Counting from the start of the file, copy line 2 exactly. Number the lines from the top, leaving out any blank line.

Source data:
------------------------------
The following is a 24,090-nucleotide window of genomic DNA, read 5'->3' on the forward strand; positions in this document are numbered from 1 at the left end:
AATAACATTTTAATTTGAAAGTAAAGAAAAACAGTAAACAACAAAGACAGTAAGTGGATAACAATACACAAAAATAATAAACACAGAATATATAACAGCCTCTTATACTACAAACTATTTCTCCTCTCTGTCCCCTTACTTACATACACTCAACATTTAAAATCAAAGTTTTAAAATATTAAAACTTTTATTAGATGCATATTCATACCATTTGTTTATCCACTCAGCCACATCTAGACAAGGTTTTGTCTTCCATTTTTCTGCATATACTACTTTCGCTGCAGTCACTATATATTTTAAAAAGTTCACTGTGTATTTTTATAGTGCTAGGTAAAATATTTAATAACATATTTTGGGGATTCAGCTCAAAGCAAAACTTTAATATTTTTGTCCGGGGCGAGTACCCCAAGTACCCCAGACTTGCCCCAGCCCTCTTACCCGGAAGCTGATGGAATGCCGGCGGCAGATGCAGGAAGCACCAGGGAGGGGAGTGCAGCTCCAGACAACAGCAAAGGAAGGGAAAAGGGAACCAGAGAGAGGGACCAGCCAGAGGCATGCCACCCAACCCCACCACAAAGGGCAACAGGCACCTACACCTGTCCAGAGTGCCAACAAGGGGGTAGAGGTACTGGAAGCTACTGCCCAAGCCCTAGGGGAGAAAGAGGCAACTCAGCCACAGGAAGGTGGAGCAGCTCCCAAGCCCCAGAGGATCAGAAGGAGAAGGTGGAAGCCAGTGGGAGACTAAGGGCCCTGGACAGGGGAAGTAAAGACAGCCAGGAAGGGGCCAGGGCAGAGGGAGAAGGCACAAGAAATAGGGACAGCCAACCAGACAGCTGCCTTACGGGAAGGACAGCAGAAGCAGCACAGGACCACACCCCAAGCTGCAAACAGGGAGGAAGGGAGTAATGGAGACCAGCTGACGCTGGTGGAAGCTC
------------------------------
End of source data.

AATAACATTTTAATTTGAAAGTAAAGAAAAACAGTAAACAACAAAGACAGTAAGTGGATAACAATACACAAAAATAATAAACACAGAATATATAACAGCCTCTTATACTACAAACTATTTCTCCTCTCTGTCCCCTTACTTACATACACTCAACATTTAAAATCAAAGTTTTAAAATATTAAAACTTTTATTAGATGCATATTCATACCATTTGTTTATCCACTCAGCCACATCTAGACAAGGTTTTGTCTTCCATTTTTCTGCATATACTACTTTCGCTGCAGTCACTATATATTTTAAAAAGTTCACTGTGTATTTTTATAGTGCTAGGTAAAATATTTAATAACATATTTTGGGGATTCAGCTCAAAGCAAAACTTTAATATTTTTGTCCGGGGCGAGTACCCCAAGTACCCCAGACTTGCCCCAGCCCTCTTACCCGGAAGCTGATGGAATGCCGGCGGCAGATGCAGGAAGCACCAGGGAGGGGAGTGCAGCTCCAGACAACAGCAAAGGAAGGGAAAAGGGAACCAGAGAGAGGGACCAGCCAGAGGCATGCCACCCAACCCCACCACAAAGGGCAACAGGCACCTACACCTGTCCAGAGTGCCAACAAGGGGGTAGAGGTACTGGAAGCTACTGCCCAAGCCCTAGGGGAGAAAGAGGCAACTCAGCCACAGGAAGGTGGAGCAGCTCCCAAGCCCCAGAGGATCAGAAGGAGAAGGTGGAAGCCAGTGGGAGACTAAGGGCCCTGGACAGGGGAAGTAAAGACAGCCAGGAAGGGGCCAGGGCAGAGGGAGAAGGCACAAGAAATAGGGACAGCCAACCAGACAGCTGCCTTACGGGAAGGACAGCAGAAGCAGCACAGGACCACACCCCAAGCTGCAAACAGGGAGGAAGGGAGTAATGGAGACCAGCTGACGCTGGTGGAAGCTC